The Ashes 2013-14 November 17, 2013

'This build-up is completely different' - Bailey


A Gabba Test, a so-called good bloke making his debut at 30-plus, a sense of uncertainty about whether he will make it as a Test batsman - it could just as easily be last year's build-up to the first Test against South Africa as this summer's lead-up to the Ashes. But the debutant this time around, George Bailey, hopes his Test career will be longer than that of his counterpart from last year, Rob Quiney, and he has picked Quiney's brains over the past few days for advice.

Quiney was thrust into the No. 3 position against Dale Steyn and Co., and was unable to reach double figures in any of his three innings in Brisbane or Adelaide, before being dropped to make way for the returning Shane Watson. The situation this year is a little different for Bailey, for he will come in lower down in the order - most likely No. 6 - and he is not standing in for an injured player, meaning a stable place in the side could be his if the runs flow.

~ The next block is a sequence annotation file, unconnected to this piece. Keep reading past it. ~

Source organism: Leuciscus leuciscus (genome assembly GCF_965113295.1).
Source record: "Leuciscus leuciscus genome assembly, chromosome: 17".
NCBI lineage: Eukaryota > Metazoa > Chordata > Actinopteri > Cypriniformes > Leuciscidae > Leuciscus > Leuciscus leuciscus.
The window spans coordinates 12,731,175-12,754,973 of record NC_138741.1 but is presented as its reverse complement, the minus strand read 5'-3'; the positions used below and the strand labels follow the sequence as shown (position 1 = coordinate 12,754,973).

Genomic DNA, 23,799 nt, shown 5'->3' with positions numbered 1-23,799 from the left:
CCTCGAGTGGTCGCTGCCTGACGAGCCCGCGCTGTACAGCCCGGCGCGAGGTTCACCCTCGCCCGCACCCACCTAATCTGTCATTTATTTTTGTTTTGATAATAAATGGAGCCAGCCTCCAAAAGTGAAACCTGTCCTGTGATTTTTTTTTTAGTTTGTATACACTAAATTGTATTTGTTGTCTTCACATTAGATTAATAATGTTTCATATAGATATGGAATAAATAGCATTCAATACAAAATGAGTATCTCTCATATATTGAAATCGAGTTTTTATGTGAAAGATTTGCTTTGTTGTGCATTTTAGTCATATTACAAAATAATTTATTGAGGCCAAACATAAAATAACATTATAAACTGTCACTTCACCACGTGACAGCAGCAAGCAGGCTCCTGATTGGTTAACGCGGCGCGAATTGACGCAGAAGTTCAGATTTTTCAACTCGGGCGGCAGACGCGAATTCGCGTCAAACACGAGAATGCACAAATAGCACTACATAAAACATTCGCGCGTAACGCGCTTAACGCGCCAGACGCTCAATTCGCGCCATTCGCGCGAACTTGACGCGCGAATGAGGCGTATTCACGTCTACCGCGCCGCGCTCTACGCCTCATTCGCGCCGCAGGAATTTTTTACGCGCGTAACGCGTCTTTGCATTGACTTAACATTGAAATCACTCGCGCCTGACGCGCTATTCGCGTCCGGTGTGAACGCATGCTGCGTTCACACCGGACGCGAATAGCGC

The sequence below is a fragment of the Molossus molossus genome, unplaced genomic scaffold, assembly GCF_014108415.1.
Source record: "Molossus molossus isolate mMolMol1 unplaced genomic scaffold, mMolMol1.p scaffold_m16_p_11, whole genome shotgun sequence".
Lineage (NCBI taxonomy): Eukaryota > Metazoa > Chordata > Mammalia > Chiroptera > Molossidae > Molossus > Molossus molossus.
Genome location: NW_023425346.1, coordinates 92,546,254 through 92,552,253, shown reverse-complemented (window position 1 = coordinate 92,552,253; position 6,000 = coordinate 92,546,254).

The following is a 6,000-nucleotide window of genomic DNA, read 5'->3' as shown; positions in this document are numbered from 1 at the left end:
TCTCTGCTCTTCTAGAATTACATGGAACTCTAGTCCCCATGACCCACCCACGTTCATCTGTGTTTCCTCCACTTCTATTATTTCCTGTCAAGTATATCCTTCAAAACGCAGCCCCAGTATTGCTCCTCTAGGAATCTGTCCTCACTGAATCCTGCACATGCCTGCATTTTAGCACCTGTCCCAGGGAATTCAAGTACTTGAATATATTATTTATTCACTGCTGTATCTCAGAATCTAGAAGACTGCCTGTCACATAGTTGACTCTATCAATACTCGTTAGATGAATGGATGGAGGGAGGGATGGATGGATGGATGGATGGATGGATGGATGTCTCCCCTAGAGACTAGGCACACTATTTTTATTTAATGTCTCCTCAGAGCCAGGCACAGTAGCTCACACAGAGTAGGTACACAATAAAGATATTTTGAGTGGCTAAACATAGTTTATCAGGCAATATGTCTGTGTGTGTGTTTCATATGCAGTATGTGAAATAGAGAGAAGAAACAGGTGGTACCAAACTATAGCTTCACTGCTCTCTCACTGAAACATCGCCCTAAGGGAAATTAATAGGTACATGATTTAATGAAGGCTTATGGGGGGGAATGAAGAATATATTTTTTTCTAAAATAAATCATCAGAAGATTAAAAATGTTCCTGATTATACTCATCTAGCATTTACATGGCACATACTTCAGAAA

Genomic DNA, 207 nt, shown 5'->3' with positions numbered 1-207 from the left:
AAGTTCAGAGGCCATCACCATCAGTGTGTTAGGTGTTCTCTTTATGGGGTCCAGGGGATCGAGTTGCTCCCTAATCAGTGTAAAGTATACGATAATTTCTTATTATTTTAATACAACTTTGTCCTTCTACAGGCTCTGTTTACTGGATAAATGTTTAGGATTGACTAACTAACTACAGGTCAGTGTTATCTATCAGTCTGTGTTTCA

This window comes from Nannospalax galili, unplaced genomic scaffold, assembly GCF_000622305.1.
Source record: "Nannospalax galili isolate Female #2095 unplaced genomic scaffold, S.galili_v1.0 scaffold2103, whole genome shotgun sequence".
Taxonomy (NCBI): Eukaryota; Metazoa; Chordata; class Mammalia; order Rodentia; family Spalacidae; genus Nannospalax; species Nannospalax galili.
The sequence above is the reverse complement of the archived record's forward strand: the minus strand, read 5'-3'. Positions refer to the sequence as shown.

But just like Quiney, Bailey knows that a couple of failures will have the selectors rethinking their decision, and that foray into the baggy green may be shorter than he would like. Bailey flew in to Brisbane on Sunday ahead of the first Test and said he had spoken to Quiney during the Sheffield Shield match between Tasmania and Victoria in Hobart, as well as to other Test players like Xavier Doherty and Matthew Wade, about how to handle the big moment.

"Having been around this side for a little bit I know what it's like but I think this build-up is going to be completely different so there's a sense of anticipation there and not really sure what it's all going to be like," Bailey told reporters in Brisbane. "But I've had the chance to talk to Bobby Quiney and Wadey and Xavier Doherty over the last few days and the overriding thing from them is just been to make sure you enjoy it and sometimes in these situations you have to remind yourself of that because there's a lot going on.